The Trans-Pacific Trade Partnership trade pact will accelerate the deindustrialization of the United States and have no benefit for the agricultural sector, a manufacturing association official said Friday on “The Laura Ingraham Show.”
Kevin Kearns, president of U.S. Business & Industry Council, pointed to a pair of agriculture studies suggesting there would be no net gain from the trade pact. Even a study often cited by the U.S. trade representative projected just 0.4 percent economic growth attributable to the deal by the year 2025.
“There’s no appreciable gain,” Kearns said.
The text of the deal, after months of delay, was released Thursday. Kearns sharply questioned the commitment of TPP proponents to transparency.
One of House Speaker Paul Ryan’s prime selling points for the negotiations that led to the massive, 12-nation agreement is that the process would be open and transparent, giving the public plenty of time to evaluate the details.
Good luck with that, Kearns said, noting the 2,000-plus pages of the recently released text are filled with legalistic language.
“It’s absolutely incomprehensible,” he said. “There should be some plain English requirement, where not only do they release the text, but they release what it means in plain English.”
The Trans-Pacific Partnership binds together the United States and 11 other countries in a trade regime that would set rules for international commerce for a large chunk of the world’s economy. Congress still must approve it. Advocates argue that removing trade barriers will benefit all members.
Kearns also criticized the agreement’s 52 “side letters,” which include exceptions to the rules for specific industries. To take one example, Kearns said, a TPP exception would allow Japanese automakers to maintain their global supply chains. Those cars do not have enough North American parts to qualify for lower tariffs under the North American Free Trade Agreement.
“So apparently, America’s big economic problem is that the Japanese aren’t selling enough cars in our market and displacing American cars sold and American factories and American jobs,” he said.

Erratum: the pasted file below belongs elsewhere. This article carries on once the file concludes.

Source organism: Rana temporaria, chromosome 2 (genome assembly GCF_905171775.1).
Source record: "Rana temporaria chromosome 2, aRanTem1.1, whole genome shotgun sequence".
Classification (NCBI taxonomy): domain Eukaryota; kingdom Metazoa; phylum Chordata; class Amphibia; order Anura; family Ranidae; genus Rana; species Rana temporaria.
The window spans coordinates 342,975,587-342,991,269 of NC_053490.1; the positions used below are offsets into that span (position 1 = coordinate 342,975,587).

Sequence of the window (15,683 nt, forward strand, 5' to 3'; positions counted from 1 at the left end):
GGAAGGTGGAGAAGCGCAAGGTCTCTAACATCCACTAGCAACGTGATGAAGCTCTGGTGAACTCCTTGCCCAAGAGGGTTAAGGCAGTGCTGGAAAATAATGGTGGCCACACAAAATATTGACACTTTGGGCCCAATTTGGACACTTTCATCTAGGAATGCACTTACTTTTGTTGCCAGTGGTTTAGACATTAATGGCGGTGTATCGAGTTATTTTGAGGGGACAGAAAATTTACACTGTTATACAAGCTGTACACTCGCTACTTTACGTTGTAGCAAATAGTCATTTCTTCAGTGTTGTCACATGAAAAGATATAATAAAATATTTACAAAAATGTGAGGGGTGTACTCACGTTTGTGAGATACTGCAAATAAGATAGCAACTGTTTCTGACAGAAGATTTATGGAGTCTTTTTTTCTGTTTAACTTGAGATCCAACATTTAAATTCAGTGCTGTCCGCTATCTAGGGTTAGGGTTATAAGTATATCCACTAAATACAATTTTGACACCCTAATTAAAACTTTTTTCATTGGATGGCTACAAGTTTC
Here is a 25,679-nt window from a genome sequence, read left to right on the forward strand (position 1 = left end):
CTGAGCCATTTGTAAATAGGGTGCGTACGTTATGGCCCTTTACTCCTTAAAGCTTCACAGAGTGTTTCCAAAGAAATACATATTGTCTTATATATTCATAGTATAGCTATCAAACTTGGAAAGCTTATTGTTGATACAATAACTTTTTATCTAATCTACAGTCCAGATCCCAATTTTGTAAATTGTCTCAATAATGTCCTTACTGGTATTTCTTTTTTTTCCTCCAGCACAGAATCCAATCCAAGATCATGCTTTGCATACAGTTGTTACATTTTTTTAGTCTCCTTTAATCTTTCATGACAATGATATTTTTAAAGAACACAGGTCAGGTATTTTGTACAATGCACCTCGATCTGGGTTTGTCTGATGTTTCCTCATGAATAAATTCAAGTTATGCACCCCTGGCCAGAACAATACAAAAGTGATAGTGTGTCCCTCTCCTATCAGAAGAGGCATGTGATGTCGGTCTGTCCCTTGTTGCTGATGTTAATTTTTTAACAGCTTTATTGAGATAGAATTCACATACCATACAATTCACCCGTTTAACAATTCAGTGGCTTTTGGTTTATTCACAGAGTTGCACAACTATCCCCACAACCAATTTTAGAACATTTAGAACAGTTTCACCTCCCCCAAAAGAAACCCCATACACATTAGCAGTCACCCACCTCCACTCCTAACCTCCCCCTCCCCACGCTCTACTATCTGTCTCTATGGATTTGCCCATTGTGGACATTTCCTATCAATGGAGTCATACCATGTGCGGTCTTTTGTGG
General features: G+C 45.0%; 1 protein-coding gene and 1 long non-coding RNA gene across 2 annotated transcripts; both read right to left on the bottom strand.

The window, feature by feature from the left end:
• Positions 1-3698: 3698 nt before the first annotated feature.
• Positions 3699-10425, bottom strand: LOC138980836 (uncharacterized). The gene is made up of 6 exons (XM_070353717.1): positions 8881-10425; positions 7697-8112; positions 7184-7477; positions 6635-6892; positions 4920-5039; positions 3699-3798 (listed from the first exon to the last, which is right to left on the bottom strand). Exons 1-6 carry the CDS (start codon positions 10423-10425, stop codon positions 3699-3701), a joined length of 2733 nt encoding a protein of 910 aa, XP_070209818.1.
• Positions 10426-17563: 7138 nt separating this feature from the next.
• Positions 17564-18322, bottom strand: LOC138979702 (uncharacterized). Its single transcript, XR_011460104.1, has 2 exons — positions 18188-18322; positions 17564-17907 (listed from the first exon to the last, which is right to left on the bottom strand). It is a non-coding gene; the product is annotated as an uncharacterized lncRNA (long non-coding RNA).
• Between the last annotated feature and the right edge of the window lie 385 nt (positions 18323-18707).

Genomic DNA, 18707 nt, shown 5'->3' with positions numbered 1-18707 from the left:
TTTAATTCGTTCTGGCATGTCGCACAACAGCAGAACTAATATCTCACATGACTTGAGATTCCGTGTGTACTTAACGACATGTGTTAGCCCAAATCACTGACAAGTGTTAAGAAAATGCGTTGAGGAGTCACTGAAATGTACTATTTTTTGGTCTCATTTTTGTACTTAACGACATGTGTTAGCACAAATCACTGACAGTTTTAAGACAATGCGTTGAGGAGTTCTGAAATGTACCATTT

As Congress prepares to debate the agreement, Kearns said he fears that Ryan, a Wisconsin Republican, will use his new powers as speaker to “ram” the deal though.
“Paul Ryan is full of it, as usual,” he said. “This guy is a complete free-trade ideologue.”
Kearns accused Ryan of citing “phony statistics,” like his insistence that the United States needs open trade because it has only 5 percent of the world’s consumers.
Kearns accused Ryan of citing “phony statistics,” like his insistence that the United States needs open trade because it has only 5 percent of the world’s consumers. Kearns said that is only true as far as the U.S. share of the global population. Some 70 percent of the world’s people live on less than $10 a day, and 45 percent eke out a living on $2 a day or less, he said.
“If you think those people are going to be buying anything America makes, you’re dreaming,” he said. “They have no disposable income.”
Because Congress granted President Obama “fast track” authority, it now must vote the entire deal up or down. Kearns said that makes hearings on the pact largely for show.
“They can’t do anything about it,” he said. “They can’t amend it. They can’t change it. They can’t strike a stupid provision.”